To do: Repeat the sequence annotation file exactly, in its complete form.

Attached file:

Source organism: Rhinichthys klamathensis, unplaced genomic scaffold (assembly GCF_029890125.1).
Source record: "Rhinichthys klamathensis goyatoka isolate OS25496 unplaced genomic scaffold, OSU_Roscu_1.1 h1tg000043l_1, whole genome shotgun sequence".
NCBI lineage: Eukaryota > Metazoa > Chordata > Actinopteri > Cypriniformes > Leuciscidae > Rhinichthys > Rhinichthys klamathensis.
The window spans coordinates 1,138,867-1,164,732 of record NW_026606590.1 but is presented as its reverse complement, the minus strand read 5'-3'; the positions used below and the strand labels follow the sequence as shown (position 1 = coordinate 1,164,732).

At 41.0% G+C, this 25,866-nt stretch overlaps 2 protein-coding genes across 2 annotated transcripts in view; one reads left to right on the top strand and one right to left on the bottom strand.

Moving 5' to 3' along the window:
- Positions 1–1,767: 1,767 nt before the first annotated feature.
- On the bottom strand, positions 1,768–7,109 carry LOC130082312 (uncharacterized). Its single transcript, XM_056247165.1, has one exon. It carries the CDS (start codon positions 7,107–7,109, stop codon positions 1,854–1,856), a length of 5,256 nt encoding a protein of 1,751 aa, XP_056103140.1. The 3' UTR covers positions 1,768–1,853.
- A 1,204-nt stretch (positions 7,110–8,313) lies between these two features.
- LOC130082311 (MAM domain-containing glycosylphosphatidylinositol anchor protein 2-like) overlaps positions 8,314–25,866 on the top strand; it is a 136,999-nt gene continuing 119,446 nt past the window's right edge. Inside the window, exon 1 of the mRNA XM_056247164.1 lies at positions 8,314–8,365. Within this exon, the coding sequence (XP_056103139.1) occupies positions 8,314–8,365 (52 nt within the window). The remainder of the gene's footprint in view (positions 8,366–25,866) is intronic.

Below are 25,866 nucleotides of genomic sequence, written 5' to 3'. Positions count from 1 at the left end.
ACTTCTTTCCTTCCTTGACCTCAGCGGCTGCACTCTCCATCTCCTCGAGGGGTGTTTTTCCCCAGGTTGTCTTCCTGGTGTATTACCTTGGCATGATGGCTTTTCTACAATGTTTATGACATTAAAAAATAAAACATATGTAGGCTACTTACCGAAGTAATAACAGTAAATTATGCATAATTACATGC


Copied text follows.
Source organism: Rhinichthys klamathensis, unplaced genomic scaffold (assembly GCF_029890125.1).
Source record: "Rhinichthys klamathensis goyatoka isolate OS25496 unplaced genomic scaffold, OSU_Roscu_1.1 h1tg000043l_1, whole genome shotgun sequence".
NCBI lineage: Eukaryota > Metazoa > Chordata > Actinopteri > Cypriniformes > Leuciscidae > Rhinichthys > Rhinichthys klamathensis.
The window spans coordinates 1,138,867-1,164,732 of record NW_026606590.1 but is presented as its reverse complement, the minus strand read 5'-3'; the positions used below and the strand labels follow the sequence as shown (position 1 = coordinate 1,164,732).

At 41.0% G+C, this 25,866-nt stretch overlaps 2 protein-coding genes across 2 annotated transcripts in view; one reads left to right on the top strand and one right to left on the bottom strand.

Moving 5' to 3' along the window:
- Positions 1–1,767: 1,767 nt before the first annotated feature.
- On the bottom strand, positions 1,768–7,109 carry LOC130082312 (uncharacterized). Its single transcript, XM_056247165.1, has one exon. It carries the CDS (start codon positions 7,107–7,109, stop codon positions 1,854–1,856), a length of 5,256 nt encoding a protein of 1,751 aa, XP_056103140.1. The 3' UTR covers positions 1,768–1,853.
- A 1,204-nt stretch (positions 7,110–8,313) lies between these two features.
- LOC130082311 (MAM domain-containing glycosylphosphatidylinositol anchor protein 2-like) overlaps positions 8,314–25,866 on the top strand; it is a 136,999-nt gene continuing 119,446 nt past the window's right edge. Inside the window, exon 1 of the mRNA XM_056247164.1 lies at positions 8,314–8,365. Within this exon, the coding sequence (XP_056103139.1) occupies positions 8,314–8,365 (52 nt within the window). The remainder of the gene's footprint in view (positions 8,366–25,866) is intronic.

Below are 25,866 nucleotides of genomic sequence, written 5' to 3'. Positions count from 1 at the left end.
ACTTCTTTCCTTCCTTGACCTCAGCGGCTGCACTCTCCATCTCCTCGAGGGGTGTTTTTCCCCAGGTTGTCTTCCTGGTGTATTACCTTGGCATGATGGCTTTTCTACAATGTTTATGACATTAAAAAATAAAACATATGTAGGCTACTTACCGAAGTAATAACAGTAAATTATGCATAATTACATGC